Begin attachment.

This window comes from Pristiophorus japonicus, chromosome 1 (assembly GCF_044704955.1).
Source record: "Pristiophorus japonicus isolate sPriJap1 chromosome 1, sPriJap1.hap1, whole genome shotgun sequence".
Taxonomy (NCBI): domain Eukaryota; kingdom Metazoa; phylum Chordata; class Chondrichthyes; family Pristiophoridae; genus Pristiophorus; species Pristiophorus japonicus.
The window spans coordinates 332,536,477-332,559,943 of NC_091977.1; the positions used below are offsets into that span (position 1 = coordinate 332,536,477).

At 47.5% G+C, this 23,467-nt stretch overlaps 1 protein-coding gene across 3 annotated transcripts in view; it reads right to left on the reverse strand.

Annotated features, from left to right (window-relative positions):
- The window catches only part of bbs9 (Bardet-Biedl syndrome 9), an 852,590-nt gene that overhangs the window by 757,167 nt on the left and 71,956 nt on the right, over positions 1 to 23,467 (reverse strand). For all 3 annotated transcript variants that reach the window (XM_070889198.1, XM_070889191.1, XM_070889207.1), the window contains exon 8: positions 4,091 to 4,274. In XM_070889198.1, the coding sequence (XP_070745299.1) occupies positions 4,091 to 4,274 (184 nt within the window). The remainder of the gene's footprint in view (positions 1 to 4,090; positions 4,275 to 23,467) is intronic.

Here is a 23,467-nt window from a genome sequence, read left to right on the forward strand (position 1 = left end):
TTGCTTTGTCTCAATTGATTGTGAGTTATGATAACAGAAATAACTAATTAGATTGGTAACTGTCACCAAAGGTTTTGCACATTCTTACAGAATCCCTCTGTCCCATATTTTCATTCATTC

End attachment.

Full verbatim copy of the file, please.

This window comes from Pristiophorus japonicus, chromosome 1 (assembly GCF_044704955.1).
Source record: "Pristiophorus japonicus isolate sPriJap1 chromosome 1, sPriJap1.hap1, whole genome shotgun sequence".
Taxonomy (NCBI): domain Eukaryota; kingdom Metazoa; phylum Chordata; class Chondrichthyes; family Pristiophoridae; genus Pristiophorus; species Pristiophorus japonicus.
The window spans coordinates 332,536,477-332,559,943 of NC_091977.1; the positions used below are offsets into that span (position 1 = coordinate 332,536,477).

At 47.5% G+C, this 23,467-nt stretch overlaps 1 protein-coding gene across 3 annotated transcripts in view; it reads right to left on the reverse strand.

Annotated features, from left to right (window-relative positions):
- The window catches only part of bbs9 (Bardet-Biedl syndrome 9), an 852,590-nt gene that overhangs the window by 757,167 nt on the left and 71,956 nt on the right, over positions 1 to 23,467 (reverse strand). For all 3 annotated transcript variants that reach the window (XM_070889198.1, XM_070889191.1, XM_070889207.1), the window contains exon 8: positions 4,091 to 4,274. In XM_070889198.1, the coding sequence (XP_070745299.1) occupies positions 4,091 to 4,274 (184 nt within the window). The remainder of the gene's footprint in view (positions 1 to 4,090; positions 4,275 to 23,467) is intronic.

Here is a 23,467-nt window from a genome sequence, read left to right on the forward strand (position 1 = left end):
TTGCTTTGTCTCAATTGATTGTGAGTTATGATAACAGAAATAACTAATTAGATTGGTAACTGTCACCAAAGGTTTTGCACATTCTTACAGAATCCCTCTGTCCCATATTTTCATTCATTC